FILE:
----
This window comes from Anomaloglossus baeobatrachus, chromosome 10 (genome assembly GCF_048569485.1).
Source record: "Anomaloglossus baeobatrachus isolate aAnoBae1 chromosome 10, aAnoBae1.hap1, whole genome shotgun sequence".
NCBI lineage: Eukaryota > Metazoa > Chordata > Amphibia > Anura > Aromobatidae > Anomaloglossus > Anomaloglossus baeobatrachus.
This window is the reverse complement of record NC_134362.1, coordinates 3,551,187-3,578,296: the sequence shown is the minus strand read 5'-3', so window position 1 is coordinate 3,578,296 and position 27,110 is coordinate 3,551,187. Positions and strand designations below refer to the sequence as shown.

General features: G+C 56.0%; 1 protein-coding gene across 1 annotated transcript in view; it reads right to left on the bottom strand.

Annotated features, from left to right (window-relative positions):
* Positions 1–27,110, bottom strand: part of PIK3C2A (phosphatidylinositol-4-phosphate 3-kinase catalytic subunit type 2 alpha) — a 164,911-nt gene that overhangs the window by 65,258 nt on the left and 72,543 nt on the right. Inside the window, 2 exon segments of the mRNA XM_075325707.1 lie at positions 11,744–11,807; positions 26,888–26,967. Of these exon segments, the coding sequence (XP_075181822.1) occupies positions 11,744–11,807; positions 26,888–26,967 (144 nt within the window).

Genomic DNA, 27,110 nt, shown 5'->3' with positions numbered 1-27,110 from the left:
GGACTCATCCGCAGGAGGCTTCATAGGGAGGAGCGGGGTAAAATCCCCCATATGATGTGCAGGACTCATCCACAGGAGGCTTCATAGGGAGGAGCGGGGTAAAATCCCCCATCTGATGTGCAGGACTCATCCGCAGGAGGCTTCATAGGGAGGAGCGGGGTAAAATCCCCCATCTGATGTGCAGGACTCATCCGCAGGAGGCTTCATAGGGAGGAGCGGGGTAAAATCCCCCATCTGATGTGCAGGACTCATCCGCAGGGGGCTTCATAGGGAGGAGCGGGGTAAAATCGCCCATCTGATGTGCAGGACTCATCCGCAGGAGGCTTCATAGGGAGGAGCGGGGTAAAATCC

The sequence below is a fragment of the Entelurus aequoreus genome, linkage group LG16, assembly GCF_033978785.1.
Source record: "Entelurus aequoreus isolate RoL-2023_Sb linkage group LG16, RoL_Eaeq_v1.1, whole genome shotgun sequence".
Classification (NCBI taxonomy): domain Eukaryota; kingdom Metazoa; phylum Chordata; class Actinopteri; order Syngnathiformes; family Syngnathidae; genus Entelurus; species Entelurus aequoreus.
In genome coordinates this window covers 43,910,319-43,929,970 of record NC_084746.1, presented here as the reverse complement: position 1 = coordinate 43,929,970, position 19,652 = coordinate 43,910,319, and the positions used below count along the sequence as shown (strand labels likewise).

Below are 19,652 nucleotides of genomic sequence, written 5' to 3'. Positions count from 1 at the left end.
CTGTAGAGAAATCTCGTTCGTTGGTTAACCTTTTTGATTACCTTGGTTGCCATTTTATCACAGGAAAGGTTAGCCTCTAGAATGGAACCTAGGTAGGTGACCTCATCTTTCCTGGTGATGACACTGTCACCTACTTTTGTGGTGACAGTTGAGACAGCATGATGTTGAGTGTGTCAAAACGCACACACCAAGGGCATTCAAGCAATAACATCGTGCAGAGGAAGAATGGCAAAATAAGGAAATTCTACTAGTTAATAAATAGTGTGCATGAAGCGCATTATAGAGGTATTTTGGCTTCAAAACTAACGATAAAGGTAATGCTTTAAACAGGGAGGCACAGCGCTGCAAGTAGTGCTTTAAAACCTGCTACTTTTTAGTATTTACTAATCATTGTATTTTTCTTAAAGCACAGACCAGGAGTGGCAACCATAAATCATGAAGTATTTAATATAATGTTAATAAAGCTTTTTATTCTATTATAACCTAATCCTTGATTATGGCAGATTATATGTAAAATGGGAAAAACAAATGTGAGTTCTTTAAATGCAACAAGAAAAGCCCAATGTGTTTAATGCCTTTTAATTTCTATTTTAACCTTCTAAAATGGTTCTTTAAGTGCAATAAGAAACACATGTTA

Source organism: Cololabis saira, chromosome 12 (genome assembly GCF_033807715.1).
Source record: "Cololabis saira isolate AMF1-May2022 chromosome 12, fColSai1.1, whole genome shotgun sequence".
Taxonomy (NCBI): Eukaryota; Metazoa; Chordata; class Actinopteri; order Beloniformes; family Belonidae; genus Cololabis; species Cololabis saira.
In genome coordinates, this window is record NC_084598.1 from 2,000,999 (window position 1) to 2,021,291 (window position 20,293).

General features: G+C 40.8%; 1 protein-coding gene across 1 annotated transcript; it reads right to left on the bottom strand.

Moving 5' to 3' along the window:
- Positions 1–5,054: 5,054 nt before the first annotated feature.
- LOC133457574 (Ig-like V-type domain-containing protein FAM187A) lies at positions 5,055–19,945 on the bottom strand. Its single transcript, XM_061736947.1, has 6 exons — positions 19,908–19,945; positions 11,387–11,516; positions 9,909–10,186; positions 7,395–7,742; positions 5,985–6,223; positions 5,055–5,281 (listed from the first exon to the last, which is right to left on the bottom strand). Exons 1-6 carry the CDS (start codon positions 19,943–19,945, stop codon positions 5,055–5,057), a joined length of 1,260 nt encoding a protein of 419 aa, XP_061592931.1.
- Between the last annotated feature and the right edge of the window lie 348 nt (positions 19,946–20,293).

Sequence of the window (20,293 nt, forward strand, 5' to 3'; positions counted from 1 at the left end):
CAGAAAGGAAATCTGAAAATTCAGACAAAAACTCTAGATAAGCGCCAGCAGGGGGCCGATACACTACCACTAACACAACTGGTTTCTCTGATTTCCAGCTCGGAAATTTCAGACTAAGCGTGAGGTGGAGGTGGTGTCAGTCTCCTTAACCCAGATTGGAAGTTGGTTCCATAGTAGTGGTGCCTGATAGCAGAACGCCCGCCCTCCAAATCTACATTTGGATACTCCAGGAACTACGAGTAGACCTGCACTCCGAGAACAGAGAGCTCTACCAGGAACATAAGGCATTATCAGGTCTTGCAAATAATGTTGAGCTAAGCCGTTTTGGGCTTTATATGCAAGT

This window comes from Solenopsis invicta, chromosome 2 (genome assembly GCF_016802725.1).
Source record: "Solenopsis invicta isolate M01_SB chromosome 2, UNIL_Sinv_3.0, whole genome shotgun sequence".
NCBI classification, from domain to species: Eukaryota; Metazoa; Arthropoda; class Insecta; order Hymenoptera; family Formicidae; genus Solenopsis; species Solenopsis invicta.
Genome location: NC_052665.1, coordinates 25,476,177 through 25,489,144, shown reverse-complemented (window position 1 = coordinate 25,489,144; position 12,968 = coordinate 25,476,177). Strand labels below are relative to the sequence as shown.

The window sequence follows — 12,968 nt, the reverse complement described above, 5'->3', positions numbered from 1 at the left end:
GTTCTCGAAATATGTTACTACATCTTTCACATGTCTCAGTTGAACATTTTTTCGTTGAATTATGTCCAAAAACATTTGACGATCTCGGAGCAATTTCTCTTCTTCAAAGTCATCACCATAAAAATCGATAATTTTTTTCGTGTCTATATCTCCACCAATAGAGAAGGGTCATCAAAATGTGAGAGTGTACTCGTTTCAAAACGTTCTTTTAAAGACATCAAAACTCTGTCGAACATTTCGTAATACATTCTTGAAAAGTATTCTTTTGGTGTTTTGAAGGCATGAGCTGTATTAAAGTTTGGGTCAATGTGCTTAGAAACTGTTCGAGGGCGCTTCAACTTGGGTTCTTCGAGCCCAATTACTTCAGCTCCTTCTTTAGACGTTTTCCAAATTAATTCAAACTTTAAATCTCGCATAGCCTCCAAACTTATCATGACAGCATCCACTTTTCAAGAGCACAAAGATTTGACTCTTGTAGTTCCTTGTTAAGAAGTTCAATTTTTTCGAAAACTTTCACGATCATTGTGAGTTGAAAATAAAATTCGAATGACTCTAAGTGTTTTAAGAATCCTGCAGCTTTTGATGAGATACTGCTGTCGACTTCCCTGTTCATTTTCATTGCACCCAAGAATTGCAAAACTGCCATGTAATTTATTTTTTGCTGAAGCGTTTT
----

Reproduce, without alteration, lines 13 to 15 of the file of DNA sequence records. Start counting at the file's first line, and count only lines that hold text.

In genome coordinates this window covers 43,910,319-43,929,970 of record NC_084746.1, presented here as the reverse complement: position 1 = coordinate 43,929,970, position 19,652 = coordinate 43,910,319, and the positions used below count along the sequence as shown (strand labels likewise).

Below are 19,652 nucleotides of genomic sequence, written 5' to 3'. Positions count from 1 at the left end.
CTGTAGAGAAATCTCGTTCGTTGGTTAACCTTTTTGATTACCTTGGTTGCCATTTTATCACAGGAAAGGTTAGCCTCTAGAATGGAACCTAGGTAGGTGACCTCATCTTTCCTGGTGATGACACTGTCACCTACTTTTGTGGTGACAGTTGAGACAGCATGATGTTGAGTGTGTCAAAACGCACACACCAAGGGCATTCAAGCAATAACATCGTGCAGAGGAAGAATGGCAAAATAAGGAAATTCTACTAGTTAATAAATAGTGTGCATGAAGCGCATTATAGAGGTATTTTGGCTTCAAAACTAACGATAAAGGTAATGCTTTAAACAGGGAGGCACAGCGCTGCAAGTAGTGCTTTAAAACCTGCTACTTTTTAGTATTTACTAATCATTGTATTTTTCTTAAAGCACAGACCAGGAGTGGCAACCATAAATCATGAAGTATTTAATATAATGTTAATAAAGCTTTTTATTCTATTATAACCTAATCCTTGATTATGGCAGATTATATGTAAAATGGGAAAAACAAATGTGAGTTCTTTAAATGCAACAAGAAAAGCCCAATGTGTTTAATGCCTTTTAATTTCTATTTTAACCTTCTAAAATGGTTCTTTAAGTGCAATAAGAAACACATGTTA